Besides the risk-sharing provisions of their contracts, a number of other features of state initiatives enable contractors to better manage fiscal risk. Generally, initiative contractors that have some control over case referral, decisionmaking, and service planning are able to use these features to stay within their limited budgets. For instance, contractors that have authority to refuse case referrals can regulate the number of children with high-end needs that enter their programs. According to several contractors, the authority to refuse referrals has been critical to their ability to manage expenditures. In Georgia’s MAAC, for example, refusing a referral, if it appears that the child is at risk of needing high-end services, is a primary mechanism for managing financial risk because MAAC remains responsible for providing whatever level of care children need after they are accepted. MAAC is more likely to refuse high-end service users if a large number of children already in its care are receiving intensive services such as residential treatment. Conversely, contractors with no-reject, no-eject contracts may receive more children with high-end needs than their fixed budgets can support. No-reject, no-eject contracts contributed to financial losses for Missouri’s contractor and the demise of Texas’ PACE initiative.
Although having some authority in the referral process may enable contractors to better manage their budgets, unless the target population is clearly identified and the state and the contractor agree on the target population, contractors may mis-target their selection of cases. For instance, Michigan is currently revising its Michigan Families contracts to clarify the target population in response to selection by contractors of lower-need families into the program instead of the high-need children that the state had intended the program to target.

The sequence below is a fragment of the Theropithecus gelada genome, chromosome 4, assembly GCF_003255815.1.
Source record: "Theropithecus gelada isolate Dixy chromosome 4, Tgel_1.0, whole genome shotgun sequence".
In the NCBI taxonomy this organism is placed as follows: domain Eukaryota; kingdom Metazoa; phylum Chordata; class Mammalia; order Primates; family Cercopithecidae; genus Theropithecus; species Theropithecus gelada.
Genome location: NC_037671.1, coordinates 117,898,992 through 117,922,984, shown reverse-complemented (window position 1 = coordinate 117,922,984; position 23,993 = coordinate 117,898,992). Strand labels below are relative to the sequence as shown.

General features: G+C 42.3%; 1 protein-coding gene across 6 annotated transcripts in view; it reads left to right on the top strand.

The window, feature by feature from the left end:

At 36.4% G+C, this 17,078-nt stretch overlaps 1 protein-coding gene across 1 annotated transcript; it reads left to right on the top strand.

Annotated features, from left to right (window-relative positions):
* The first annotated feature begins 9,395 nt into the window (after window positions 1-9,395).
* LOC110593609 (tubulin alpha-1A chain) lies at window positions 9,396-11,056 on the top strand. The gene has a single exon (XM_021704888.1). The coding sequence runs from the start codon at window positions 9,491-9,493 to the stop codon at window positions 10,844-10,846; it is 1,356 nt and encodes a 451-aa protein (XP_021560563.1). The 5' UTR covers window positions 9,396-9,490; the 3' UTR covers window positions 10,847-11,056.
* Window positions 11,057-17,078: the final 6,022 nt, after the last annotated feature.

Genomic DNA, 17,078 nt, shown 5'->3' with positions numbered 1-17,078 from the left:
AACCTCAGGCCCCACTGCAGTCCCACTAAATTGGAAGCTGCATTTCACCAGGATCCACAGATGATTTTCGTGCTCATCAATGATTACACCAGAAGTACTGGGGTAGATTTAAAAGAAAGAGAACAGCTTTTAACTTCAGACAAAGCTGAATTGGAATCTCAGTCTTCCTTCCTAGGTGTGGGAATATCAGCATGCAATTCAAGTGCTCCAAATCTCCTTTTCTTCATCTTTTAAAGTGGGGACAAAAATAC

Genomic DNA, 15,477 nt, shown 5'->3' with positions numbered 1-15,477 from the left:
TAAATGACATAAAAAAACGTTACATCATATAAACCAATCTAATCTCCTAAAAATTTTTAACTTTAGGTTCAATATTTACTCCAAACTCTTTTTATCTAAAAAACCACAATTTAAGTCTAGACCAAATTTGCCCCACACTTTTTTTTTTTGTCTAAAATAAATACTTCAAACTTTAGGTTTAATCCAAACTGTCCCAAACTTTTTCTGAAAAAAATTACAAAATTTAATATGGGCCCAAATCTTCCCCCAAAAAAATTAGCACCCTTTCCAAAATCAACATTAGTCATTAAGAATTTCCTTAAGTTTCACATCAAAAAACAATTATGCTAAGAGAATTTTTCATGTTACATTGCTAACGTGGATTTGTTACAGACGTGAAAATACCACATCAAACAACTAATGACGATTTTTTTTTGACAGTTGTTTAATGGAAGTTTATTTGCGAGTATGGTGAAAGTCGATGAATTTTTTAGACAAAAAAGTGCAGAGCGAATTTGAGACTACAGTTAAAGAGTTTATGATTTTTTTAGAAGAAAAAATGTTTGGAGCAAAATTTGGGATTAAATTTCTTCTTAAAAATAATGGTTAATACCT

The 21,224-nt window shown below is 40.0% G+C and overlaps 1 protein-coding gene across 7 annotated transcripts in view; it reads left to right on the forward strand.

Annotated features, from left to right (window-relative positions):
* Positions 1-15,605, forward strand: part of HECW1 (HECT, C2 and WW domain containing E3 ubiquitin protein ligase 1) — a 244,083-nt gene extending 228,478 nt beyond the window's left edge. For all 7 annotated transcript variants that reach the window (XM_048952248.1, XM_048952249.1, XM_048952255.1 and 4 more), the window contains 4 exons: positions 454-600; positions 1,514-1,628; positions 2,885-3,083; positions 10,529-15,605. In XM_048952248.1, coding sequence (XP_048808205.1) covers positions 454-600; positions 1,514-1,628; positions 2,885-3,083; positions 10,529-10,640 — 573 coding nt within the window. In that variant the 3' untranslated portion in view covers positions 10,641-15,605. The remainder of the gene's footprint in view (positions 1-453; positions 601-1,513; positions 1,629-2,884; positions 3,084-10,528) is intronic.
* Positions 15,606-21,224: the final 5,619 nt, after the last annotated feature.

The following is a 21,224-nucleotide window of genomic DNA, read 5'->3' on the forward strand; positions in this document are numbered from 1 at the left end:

The extent to which contractors have discretion over case decisionmaking, including level of care and services provided, also influences how well they can manage fixed budgets. For example, in state initiatives such as California’s Project Destiny and Tennessee’s Continuum of Care, contractor discretion over level of care and services is particularly important because payment rates are based on an average level of care, and the program objective is to reduce the level of care. In these types of initiatives, contractors typically have substantial decisionmaking discretion over both level of care and service planning. One way that contractors use their decisionmaking discretion to step children down to lower levels of care is by delivering intensive services in settings that are less expensive than residential facilities or group homes. In turn, the contractors’ ability to deliver services in alternative settings such as foster or biological parents’ homes is closely linked to flexibility in funding.